Geological Section From The Mississippi River to the Pacific Ocean Baron Friedrich W. von Egloffstein 1853

Catalog Number 50623
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Baron Friedrich W. von Egloffstein (1824–1885)

Short Title:

Geological Section From The Mississippi River to the Pacific Ocean

Full Title:

U.S. Pacific Rail Road Exps. & Surveys, War Department Geological Section From The Mississippi River to the Pacific Ocean, Along and near the route explored by Lieut. A. W. WHIPPLE, Corps of Topl. Engrs. near the Parallel of 35° North Latitude 1853 – 1854. Prepared in the Office of Pacific Rail Road Explorations & Surveys, War Department, From notes & collections of the Geologist of the Expedition, Mr. Jules Marcou. By William P. Blake. Lith. By A. Hoen & Co., Balt.”


“House of Representatives. 36th Congress, 1st Session. Ex. Doc. No. 56. Reports of Explorations and Surveys, to Ascertain The Most Practicable and Economical Route For a Railroad From the Mississippi River to the Pacific Ocean. Made Under the Directions of the Secretary of War, in 1853–5, According to Acts of Congress of March 3, 1853, May 31, 1854, And August 5, 1854. Volume XII. Book I. Washington: Thomas H. Ford, Printer 1860.” Lieutenant Amiel Weeks Whipple (1816–1863), attached to the US Army Corps of Topographical Engineers, was in charge of this portion of the Pacific Rail Road Exploration for the Department of War, Jefferson Davis being the War Secretary at the time. Baron Friedrich W. von Egloffstein (1824–1885), a Bavarian, was the topographer for the Exploration. Dr. Jules Marcou (1824–1898), the famous French explorer, author and geologist and Sorbonne Professor, was assigned to the Pacific Railroad Expedition as geologist and mining engineer. He returned to France after the Exploration. William P. Blake, an expert on geology of the western United States, who was also part of the Expedition team, prepared the map based upon the team’s research. Secretary Davis demanded that Marcou turn over all field notes and materials prior to leaving the US, which Marcou refused until a second demand arrived in France. Eventually, Blake interpreted and published Marcou’s notes out of the abbreviated French, and then challenged Marcou’s new geological map of the US as being inaccurate. Marcou challenged the American geological community for the next 40 years. A. Hoen & Co. was a well–known printer of government documents throughout the 19th and 20th Centuries, as well as maps for National Geographic during a majority of the 20th.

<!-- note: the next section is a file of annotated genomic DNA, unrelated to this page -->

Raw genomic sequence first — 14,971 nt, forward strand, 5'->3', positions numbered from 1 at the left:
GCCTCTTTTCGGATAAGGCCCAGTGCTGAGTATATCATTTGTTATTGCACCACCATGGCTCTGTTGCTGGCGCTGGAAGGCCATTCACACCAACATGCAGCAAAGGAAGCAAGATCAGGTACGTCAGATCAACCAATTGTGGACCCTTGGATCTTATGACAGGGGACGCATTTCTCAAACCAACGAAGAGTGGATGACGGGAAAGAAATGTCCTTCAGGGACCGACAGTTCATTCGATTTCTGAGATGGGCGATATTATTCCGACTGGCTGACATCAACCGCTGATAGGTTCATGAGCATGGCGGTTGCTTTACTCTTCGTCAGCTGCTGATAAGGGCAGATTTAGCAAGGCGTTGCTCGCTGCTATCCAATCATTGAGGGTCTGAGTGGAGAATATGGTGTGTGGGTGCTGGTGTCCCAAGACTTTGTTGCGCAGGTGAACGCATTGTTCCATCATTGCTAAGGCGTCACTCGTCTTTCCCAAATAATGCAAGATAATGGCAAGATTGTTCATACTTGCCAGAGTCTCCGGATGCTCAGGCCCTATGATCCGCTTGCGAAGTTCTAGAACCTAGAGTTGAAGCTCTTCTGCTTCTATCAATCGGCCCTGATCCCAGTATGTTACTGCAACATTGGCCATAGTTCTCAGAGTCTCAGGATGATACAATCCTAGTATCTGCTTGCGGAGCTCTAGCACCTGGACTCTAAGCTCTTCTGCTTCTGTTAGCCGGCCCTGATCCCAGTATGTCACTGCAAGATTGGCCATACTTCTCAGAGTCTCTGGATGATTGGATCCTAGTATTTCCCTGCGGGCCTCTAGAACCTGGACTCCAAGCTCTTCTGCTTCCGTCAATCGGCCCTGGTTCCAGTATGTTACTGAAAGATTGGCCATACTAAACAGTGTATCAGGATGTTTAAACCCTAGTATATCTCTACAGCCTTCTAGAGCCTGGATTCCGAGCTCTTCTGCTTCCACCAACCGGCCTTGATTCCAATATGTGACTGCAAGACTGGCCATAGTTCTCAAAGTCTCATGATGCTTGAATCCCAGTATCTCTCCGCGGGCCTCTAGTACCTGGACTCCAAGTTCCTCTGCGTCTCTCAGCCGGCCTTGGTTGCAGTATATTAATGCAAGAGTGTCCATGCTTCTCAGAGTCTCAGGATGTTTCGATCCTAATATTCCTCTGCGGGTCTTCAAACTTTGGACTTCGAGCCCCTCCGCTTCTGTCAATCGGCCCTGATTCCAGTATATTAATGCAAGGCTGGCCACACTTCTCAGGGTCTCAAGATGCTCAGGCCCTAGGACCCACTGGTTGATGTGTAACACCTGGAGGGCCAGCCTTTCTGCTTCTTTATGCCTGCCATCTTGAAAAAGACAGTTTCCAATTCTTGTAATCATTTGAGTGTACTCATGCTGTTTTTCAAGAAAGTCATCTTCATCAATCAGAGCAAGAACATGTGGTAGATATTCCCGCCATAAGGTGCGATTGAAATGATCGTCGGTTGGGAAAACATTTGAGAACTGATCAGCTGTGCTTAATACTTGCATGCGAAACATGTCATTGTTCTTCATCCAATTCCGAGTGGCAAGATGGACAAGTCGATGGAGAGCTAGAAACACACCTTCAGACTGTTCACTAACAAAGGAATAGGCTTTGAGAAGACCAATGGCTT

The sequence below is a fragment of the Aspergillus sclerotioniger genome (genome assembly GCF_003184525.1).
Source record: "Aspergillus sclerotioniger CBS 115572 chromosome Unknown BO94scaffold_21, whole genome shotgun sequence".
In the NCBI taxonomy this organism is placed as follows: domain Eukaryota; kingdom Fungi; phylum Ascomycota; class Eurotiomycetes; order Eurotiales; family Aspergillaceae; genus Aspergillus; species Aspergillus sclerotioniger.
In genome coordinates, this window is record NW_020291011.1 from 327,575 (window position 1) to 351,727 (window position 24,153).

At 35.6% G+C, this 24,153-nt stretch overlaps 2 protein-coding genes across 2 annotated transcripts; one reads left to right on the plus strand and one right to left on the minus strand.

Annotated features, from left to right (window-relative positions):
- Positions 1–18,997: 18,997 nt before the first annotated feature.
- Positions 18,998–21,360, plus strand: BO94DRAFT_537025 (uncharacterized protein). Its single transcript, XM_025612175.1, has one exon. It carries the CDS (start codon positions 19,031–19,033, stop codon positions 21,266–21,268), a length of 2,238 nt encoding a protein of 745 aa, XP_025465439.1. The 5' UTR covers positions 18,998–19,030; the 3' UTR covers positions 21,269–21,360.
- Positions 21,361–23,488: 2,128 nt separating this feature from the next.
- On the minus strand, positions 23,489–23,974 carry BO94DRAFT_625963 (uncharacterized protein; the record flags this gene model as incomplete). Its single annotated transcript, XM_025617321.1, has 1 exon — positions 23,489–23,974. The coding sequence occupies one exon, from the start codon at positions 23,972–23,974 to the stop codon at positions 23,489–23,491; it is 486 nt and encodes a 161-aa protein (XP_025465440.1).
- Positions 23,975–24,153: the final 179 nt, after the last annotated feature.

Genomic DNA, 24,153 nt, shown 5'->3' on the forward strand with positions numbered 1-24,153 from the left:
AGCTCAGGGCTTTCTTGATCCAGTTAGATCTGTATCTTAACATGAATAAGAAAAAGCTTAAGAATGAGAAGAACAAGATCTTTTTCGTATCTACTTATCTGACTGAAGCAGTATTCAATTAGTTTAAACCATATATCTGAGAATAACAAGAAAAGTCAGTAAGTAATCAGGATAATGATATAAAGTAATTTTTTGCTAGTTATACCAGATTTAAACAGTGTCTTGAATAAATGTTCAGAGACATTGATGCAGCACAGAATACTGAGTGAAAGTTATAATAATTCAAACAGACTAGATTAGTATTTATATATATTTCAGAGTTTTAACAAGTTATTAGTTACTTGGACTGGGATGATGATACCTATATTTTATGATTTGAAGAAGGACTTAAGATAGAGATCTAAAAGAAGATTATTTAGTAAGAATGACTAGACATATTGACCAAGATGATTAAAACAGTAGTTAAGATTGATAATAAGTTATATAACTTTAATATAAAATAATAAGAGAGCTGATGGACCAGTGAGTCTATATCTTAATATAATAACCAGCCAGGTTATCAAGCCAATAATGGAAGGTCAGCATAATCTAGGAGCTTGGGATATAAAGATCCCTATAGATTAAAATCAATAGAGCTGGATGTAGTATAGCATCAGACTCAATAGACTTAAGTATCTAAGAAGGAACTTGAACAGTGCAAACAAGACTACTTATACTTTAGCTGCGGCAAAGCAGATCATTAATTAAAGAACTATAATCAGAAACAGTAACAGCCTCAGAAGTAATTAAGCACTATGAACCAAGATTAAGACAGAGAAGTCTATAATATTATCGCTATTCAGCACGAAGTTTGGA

Size of Map:

67.6 x 98 cm. approximately (28.5 x 38.5 in.)


This multi–fold map presents the Geological Section from the Mississippi River to the Pacific Ocean. This stratified side–view map is read from left border to right border beginning in the top left corner with the Pacific Ocean, and following it down line by line to the bottom centre, ending with the Mississippi River. Various hand–colouring is used throughout, with the Legend of said colours found in the upper left corner. “Scale of 2 Miles is 1 Inch” is found in upper right corner. Title is found under the upper border centre between the Legend and Scale. Map orientation indicates top border facing North. Longitudinal and Latitudinal lines are not given. Map is in English. No Compass Rose is indicated. There is no information on the verso.


Tooley’sDictionary of Mapmakers Vol. (A – D), p.147, (E – J), pp. 11, 345, Vol. (K – P), p.205, Vol. (Q – Z), p. 379; De Ford, Ronald K. New Mexico Geological Society.

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